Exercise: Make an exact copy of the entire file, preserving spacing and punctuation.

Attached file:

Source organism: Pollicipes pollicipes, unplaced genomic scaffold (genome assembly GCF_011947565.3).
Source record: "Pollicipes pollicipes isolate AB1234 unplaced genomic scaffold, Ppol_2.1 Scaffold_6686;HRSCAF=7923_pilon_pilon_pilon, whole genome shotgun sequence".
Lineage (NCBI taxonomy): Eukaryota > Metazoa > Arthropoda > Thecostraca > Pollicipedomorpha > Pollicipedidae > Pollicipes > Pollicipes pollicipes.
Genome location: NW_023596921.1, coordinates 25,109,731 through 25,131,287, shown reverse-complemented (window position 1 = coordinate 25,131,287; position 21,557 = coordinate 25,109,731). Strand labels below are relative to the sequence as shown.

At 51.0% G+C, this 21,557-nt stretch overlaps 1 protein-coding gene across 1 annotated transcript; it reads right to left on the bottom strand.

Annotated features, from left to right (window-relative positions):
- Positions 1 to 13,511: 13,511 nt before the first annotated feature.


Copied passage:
Source organism: Pollicipes pollicipes, unplaced genomic scaffold (genome assembly GCF_011947565.3).
Source record: "Pollicipes pollicipes isolate AB1234 unplaced genomic scaffold, Ppol_2.1 Scaffold_6686;HRSCAF=7923_pilon_pilon_pilon, whole genome shotgun sequence".
Lineage (NCBI taxonomy): Eukaryota > Metazoa > Arthropoda > Thecostraca > Pollicipedomorpha > Pollicipedidae > Pollicipes > Pollicipes pollicipes.
Genome location: NW_023596921.1, coordinates 25,109,731 through 25,131,287, shown reverse-complemented (window position 1 = coordinate 25,131,287; position 21,557 = coordinate 25,109,731). Strand labels below are relative to the sequence as shown.

At 51.0% G+C, this 21,557-nt stretch overlaps 1 protein-coding gene across 1 annotated transcript; it reads right to left on the bottom strand.

Annotated features, from left to right (window-relative positions):
- Positions 1 to 13,511: 13,511 nt before the first annotated feature.